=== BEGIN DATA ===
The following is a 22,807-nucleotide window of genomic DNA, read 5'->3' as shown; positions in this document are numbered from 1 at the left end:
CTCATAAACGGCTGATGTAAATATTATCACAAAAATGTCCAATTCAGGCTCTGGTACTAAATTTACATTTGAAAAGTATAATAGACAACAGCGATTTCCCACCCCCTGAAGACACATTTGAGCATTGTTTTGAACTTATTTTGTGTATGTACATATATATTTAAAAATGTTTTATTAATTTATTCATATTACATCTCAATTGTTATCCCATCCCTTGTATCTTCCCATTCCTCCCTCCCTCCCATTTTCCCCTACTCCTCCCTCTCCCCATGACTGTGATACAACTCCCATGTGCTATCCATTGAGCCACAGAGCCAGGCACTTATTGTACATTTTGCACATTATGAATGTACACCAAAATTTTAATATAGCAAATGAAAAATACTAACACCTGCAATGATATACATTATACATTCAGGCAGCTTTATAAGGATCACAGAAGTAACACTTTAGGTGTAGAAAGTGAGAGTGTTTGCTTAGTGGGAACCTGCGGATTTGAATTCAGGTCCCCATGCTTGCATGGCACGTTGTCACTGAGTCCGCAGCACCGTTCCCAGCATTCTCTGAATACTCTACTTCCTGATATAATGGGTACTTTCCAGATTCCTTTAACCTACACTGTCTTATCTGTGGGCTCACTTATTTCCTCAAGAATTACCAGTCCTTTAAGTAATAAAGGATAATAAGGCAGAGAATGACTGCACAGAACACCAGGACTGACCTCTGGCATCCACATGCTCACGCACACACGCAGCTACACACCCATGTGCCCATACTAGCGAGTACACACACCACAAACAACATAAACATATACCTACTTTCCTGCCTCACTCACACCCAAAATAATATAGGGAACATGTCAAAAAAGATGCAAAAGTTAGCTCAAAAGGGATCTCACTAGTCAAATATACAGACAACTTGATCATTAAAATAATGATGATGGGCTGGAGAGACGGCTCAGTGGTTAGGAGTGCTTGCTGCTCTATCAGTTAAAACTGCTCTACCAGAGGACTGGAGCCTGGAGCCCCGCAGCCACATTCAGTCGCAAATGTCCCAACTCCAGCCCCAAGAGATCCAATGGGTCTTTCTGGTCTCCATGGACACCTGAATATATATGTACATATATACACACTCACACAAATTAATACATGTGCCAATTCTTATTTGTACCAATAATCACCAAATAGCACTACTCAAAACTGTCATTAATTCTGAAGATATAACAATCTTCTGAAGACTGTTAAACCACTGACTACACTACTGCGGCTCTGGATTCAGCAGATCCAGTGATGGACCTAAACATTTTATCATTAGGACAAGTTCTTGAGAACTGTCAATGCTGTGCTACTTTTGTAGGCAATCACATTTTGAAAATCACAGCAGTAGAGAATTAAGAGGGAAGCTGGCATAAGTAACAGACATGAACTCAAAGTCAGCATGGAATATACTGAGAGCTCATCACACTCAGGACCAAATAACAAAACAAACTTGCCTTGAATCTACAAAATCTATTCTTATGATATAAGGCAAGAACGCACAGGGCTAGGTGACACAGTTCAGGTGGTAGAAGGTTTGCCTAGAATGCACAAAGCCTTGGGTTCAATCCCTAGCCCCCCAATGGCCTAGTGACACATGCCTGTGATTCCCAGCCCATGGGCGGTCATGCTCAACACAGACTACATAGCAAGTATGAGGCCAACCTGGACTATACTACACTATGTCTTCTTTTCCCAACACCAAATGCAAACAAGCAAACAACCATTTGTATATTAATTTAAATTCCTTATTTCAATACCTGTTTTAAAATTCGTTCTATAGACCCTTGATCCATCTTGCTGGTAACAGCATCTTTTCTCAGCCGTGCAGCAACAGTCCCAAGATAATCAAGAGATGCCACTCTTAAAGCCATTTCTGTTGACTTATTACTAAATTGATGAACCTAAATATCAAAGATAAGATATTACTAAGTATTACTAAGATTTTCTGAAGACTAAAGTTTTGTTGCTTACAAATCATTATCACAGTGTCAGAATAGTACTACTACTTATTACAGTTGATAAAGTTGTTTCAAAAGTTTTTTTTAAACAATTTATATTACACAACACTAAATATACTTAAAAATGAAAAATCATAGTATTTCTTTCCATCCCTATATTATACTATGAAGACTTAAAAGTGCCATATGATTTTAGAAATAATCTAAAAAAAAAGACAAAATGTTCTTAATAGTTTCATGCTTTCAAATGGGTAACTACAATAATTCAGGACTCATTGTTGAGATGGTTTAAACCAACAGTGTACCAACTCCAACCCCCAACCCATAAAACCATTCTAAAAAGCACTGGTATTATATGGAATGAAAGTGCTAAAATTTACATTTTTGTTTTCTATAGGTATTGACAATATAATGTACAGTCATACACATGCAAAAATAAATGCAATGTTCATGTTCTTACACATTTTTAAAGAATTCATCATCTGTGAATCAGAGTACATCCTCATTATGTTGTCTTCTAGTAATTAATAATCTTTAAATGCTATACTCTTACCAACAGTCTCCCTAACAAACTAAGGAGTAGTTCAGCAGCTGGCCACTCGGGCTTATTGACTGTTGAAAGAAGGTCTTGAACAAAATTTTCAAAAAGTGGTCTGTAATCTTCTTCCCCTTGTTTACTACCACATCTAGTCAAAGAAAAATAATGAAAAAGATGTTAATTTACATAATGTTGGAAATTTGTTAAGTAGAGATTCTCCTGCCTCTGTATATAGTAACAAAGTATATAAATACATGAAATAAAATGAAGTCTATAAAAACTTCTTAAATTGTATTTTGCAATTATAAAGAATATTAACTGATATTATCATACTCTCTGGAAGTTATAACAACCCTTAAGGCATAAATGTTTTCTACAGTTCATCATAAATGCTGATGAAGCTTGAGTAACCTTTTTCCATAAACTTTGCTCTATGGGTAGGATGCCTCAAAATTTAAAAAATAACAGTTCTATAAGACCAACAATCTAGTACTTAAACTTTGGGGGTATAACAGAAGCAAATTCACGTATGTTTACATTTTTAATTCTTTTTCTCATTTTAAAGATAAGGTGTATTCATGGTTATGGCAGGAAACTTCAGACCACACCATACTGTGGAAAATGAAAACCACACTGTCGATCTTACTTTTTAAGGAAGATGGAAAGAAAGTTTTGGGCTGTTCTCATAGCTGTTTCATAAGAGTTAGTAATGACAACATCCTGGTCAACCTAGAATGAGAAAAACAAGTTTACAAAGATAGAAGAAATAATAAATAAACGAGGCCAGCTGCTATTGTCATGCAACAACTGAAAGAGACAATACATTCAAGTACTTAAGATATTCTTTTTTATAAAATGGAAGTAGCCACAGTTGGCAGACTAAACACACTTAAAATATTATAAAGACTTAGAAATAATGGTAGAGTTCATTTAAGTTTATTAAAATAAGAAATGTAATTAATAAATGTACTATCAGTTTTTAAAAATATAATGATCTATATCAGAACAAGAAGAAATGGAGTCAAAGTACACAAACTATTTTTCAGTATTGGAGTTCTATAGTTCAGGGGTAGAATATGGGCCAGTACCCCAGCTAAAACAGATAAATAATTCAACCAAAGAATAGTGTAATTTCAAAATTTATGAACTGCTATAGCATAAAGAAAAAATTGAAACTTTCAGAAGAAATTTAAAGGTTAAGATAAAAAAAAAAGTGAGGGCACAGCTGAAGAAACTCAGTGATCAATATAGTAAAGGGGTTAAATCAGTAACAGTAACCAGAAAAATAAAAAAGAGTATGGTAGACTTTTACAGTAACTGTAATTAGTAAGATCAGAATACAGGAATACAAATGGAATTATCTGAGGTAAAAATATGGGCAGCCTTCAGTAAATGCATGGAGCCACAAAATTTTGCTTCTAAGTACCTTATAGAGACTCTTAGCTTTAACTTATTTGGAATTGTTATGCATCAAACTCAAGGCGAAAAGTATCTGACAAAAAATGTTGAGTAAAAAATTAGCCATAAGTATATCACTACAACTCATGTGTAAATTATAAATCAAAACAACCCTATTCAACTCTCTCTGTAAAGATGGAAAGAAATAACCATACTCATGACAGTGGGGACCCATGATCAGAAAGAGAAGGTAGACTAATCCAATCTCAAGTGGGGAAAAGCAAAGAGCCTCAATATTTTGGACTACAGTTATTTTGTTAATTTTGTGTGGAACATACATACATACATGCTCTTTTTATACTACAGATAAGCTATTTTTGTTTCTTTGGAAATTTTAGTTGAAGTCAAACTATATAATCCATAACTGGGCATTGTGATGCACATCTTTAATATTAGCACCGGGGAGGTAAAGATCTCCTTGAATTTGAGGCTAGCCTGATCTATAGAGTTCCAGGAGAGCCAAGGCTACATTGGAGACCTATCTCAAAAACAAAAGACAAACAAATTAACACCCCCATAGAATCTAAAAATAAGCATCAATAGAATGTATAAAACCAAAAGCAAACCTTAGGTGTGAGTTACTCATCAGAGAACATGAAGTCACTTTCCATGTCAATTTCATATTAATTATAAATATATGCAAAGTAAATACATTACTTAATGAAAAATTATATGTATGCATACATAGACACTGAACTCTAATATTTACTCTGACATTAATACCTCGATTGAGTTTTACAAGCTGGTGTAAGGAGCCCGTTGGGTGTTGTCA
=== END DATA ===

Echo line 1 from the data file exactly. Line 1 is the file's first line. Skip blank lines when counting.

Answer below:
The following is a 22,807-nucleotide window of genomic DNA, read 5'->3' as shown; positions in this document are numbered from 1 at the left end: